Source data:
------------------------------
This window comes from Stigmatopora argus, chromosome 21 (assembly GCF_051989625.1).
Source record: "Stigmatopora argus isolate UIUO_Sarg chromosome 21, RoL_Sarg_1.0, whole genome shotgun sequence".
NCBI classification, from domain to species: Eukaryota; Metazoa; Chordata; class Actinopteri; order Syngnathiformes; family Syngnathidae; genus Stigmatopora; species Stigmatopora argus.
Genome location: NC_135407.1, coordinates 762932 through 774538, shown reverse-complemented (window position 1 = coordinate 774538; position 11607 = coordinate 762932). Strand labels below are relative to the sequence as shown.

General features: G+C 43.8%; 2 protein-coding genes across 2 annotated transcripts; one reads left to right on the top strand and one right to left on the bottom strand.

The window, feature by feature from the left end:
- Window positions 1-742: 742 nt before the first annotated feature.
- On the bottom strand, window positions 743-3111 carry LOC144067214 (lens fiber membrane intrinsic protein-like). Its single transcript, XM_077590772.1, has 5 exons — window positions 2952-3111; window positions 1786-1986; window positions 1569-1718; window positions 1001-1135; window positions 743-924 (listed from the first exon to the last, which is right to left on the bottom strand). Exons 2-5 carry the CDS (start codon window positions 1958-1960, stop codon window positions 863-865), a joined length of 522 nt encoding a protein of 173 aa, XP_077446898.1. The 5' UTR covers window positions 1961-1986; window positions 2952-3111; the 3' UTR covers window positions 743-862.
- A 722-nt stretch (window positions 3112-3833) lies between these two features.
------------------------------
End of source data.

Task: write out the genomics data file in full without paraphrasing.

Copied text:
This window comes from Stigmatopora argus, chromosome 21 (assembly GCF_051989625.1).
Source record: "Stigmatopora argus isolate UIUO_Sarg chromosome 21, RoL_Sarg_1.0, whole genome shotgun sequence".
NCBI classification, from domain to species: Eukaryota; Metazoa; Chordata; class Actinopteri; order Syngnathiformes; family Syngnathidae; genus Stigmatopora; species Stigmatopora argus.
Genome location: NC_135407.1, coordinates 762932 through 774538, shown reverse-complemented (window position 1 = coordinate 774538; position 11607 = coordinate 762932). Strand labels below are relative to the sequence as shown.

General features: G+C 43.8%; 2 protein-coding genes across 2 annotated transcripts; one reads left to right on the top strand and one right to left on the bottom strand.

The window, feature by feature from the left end:
- Window positions 1-742: 742 nt before the first annotated feature.
- On the bottom strand, window positions 743-3111 carry LOC144067214 (lens fiber membrane intrinsic protein-like). Its single transcript, XM_077590772.1, has 5 exons — window positions 2952-3111; window positions 1786-1986; window positions 1569-1718; window positions 1001-1135; window positions 743-924 (listed from the first exon to the last, which is right to left on the bottom strand). Exons 2-5 carry the CDS (start codon window positions 1958-1960, stop codon window positions 863-865), a joined length of 522 nt encoding a protein of 173 aa, XP_077446898.1. The 5' UTR covers window positions 1961-1986; window positions 2952-3111; the 3' UTR covers window positions 743-862.
- A 722-nt stretch (window positions 3112-3833) lies between these two features.